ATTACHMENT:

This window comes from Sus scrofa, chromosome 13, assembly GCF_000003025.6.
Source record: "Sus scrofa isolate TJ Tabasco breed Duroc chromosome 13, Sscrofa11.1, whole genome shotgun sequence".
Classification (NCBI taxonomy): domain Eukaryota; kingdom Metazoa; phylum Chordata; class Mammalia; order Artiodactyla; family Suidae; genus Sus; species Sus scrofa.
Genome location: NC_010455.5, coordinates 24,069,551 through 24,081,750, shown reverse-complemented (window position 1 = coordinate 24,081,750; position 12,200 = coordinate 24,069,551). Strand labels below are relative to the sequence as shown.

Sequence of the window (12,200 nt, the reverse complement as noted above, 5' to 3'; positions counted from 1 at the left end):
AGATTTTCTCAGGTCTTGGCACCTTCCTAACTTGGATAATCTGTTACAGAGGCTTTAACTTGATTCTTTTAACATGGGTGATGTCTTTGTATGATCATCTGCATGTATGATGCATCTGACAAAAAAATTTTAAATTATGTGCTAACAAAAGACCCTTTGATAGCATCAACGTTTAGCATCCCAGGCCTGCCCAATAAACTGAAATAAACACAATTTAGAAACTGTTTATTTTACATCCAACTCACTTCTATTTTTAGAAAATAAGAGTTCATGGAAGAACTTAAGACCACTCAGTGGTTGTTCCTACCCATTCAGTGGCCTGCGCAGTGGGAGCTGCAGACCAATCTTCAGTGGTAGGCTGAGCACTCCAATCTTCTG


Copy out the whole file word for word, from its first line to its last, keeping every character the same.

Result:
This window comes from Sus scrofa, chromosome 13, assembly GCF_000003025.6.
Source record: "Sus scrofa isolate TJ Tabasco breed Duroc chromosome 13, Sscrofa11.1, whole genome shotgun sequence".
Classification (NCBI taxonomy): domain Eukaryota; kingdom Metazoa; phylum Chordata; class Mammalia; order Artiodactyla; family Suidae; genus Sus; species Sus scrofa.
Genome location: NC_010455.5, coordinates 24,069,551 through 24,081,750, shown reverse-complemented (window position 1 = coordinate 24,081,750; position 12,200 = coordinate 24,069,551). Strand labels below are relative to the sequence as shown.

Sequence of the window (12,200 nt, the reverse complement as noted above, 5' to 3'; positions counted from 1 at the left end):
AGATTTTCTCAGGTCTTGGCACCTTCCTAACTTGGATAATCTGTTACAGAGGCTTTAACTTGATTCTTTTAACATGGGTGATGTCTTTGTATGATCATCTGCATGTATGATGCATCTGACAAAAAAATTTTAAATTATGTGCTAACAAAAGACCCTTTGATAGCATCAACGTTTAGCATCCCAGGCCTGCCCAATAAACTGAAATAAACACAATTTAGAAACTGTTTATTTTACATCCAACTCACTTCTATTTTTAGAAAATAAGAGTTCATGGAAGAACTTAAGACCACTCAGTGGTTGTTCCTACCCATTCAGTGGCCTGCGCAGTGGGAGCTGCAGACCAATCTTCAGTGGTAGGCTGAGCACTCCAATCTTCTG